Push for objectors to be public

The NSW Government’s Office of the Information Commissioner has released a consultation paper considering the publication of personal information related to development applications on council websites.

Comments on the paper close today, but it may be possible to make later submissions. The new Government Information (Public Access) Act requires local councils and other government agencies to pro-actively release information that is in the public interest in an accessible format. However, apparently some members of the public have raised concerns with the potential conflict between proactively releasing information under the new law and ensuring the privacy of individuals is protected.

The consultation paper may be accessed here.

The Urban Taskforce has made a submission asking that the names and addresses of objectors to development to be placed on the internet.

We argue that a vast number of development proposals are defeated, not because of any intrinsic problems with the idea, but because of the opposition of existing residents and businesses who have a philosophical or vested interest in blocking new development.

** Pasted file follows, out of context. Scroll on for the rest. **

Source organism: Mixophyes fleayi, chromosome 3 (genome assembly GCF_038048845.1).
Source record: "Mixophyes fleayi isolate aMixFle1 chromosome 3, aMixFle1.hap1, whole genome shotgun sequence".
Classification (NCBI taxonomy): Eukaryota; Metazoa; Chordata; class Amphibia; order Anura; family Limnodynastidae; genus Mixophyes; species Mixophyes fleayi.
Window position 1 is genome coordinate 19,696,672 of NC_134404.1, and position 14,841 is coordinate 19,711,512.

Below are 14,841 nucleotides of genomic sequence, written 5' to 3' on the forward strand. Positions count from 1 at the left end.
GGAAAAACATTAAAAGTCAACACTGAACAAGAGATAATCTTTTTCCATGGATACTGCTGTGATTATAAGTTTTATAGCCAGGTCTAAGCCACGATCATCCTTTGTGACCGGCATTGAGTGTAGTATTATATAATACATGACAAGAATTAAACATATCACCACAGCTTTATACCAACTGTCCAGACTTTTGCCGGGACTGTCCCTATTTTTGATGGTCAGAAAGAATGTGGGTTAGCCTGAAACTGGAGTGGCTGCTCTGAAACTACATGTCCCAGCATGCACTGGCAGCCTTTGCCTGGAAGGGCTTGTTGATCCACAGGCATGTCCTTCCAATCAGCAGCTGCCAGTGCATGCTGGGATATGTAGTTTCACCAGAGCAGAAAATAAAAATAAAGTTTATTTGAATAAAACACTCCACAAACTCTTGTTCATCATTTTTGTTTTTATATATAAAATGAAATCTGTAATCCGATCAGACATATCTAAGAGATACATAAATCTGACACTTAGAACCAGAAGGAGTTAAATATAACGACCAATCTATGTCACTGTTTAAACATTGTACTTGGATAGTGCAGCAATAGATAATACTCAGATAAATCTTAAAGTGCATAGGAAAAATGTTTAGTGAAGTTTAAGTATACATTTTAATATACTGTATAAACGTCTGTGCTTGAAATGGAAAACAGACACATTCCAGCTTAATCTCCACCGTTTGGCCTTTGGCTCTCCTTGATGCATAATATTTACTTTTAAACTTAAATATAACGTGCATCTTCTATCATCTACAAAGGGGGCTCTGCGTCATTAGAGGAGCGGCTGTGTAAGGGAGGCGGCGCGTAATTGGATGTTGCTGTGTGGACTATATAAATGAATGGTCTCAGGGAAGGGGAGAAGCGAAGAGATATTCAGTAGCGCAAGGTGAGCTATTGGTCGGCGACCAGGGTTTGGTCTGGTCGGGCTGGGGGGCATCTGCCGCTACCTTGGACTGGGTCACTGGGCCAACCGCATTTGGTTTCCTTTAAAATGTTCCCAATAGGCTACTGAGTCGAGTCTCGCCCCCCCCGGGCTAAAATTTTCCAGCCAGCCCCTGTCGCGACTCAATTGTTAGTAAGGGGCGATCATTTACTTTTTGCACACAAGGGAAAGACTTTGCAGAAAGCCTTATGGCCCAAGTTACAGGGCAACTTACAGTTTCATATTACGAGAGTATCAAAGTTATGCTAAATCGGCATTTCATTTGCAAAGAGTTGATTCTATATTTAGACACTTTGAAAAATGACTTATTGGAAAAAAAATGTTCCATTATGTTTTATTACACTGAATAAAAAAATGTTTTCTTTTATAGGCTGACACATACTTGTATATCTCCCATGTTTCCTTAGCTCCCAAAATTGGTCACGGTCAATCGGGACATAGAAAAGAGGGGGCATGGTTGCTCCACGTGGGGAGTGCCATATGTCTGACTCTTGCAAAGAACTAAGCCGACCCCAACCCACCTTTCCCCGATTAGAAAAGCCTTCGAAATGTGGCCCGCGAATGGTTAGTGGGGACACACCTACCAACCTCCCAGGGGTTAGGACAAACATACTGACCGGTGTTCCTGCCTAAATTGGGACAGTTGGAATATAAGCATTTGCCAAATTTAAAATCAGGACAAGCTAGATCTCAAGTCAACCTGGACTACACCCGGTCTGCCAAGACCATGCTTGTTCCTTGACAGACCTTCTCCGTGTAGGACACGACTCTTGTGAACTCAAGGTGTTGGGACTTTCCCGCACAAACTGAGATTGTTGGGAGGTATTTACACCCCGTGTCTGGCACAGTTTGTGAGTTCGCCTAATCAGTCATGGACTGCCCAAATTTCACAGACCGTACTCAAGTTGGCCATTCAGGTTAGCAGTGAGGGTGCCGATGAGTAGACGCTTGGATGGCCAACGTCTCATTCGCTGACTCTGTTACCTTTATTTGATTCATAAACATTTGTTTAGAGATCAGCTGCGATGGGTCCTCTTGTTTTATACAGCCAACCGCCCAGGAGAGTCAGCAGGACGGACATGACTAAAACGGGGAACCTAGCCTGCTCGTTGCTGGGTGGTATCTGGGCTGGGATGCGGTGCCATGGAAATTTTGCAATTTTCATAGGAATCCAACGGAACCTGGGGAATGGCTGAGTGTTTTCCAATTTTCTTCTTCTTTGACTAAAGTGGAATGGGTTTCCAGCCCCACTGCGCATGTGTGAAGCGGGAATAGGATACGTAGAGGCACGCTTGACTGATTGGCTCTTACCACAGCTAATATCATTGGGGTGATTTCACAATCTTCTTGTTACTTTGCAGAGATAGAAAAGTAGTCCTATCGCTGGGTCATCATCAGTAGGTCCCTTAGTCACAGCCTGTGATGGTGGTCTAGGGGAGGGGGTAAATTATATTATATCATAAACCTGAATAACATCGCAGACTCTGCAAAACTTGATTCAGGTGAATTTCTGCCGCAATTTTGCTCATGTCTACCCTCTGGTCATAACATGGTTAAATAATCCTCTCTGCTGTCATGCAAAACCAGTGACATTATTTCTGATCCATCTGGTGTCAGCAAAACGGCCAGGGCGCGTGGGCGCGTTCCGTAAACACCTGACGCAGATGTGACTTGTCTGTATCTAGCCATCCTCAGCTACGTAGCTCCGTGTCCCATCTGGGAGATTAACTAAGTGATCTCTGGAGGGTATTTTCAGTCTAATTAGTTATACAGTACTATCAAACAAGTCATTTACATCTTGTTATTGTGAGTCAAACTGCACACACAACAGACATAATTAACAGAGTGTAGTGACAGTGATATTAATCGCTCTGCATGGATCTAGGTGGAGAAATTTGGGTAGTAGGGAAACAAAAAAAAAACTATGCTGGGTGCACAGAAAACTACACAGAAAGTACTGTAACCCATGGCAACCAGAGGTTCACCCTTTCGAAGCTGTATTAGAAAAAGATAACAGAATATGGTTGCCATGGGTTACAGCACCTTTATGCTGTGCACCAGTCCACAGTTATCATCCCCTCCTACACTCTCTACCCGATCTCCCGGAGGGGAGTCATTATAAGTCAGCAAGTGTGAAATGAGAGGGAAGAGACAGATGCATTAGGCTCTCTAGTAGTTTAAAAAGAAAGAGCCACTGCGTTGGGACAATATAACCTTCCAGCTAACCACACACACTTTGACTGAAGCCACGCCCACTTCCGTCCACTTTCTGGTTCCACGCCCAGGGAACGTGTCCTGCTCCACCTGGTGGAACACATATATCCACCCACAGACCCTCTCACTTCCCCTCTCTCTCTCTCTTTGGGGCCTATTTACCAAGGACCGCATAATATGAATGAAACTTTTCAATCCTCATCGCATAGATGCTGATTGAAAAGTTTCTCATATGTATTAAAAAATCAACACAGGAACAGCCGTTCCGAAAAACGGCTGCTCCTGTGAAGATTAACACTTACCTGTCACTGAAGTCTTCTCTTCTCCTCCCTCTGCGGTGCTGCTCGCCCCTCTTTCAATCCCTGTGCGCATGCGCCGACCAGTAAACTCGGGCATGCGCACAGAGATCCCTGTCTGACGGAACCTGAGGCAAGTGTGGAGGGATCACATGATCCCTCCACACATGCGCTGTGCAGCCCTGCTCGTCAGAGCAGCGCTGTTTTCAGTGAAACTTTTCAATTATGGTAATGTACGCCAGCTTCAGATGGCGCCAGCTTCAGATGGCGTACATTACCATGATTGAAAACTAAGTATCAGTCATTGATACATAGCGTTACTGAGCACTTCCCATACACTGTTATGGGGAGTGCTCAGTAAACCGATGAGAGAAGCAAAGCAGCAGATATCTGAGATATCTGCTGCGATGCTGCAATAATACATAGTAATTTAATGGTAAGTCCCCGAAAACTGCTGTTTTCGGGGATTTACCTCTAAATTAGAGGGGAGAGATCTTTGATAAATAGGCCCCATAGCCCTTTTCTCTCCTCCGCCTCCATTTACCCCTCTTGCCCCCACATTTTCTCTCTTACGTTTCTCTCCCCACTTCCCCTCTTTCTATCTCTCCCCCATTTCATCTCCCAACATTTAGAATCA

Incumbent business operators, who play an important role for local government at election time, have strong interest in mobilising campaigns against new developments that may place them under competitive pressure. Under the State’s planning laws, existing businesses regularly object to development applications from potential new competitors. They may make political donations and lobby against development approvals being granted. Lists of objectors to new development frequently include a long line of large and smaller businesses whose commercial interests will be impacted by new development. Well-off individuals also often make objections to development applications in a bid to push-up their property values.

Our submission makes it clear that the identity and addresses of the objectors is important in determining whether decisions to refuse new development are based on genuine concerns as to legitimate planning issues, or attempts to inappropriately preserve private interests at the expense of the wider public interest. By making these details publicly available, the applicant, independent members of the community and the media are able to readily scrutinise recommendations and/or decisions to refuse development, and the objections, and decide for themselves whether a decision to refuse is political or based on genuine technical merits of a proposal.

Our submission, which also raises other local council transparency issues, is available here.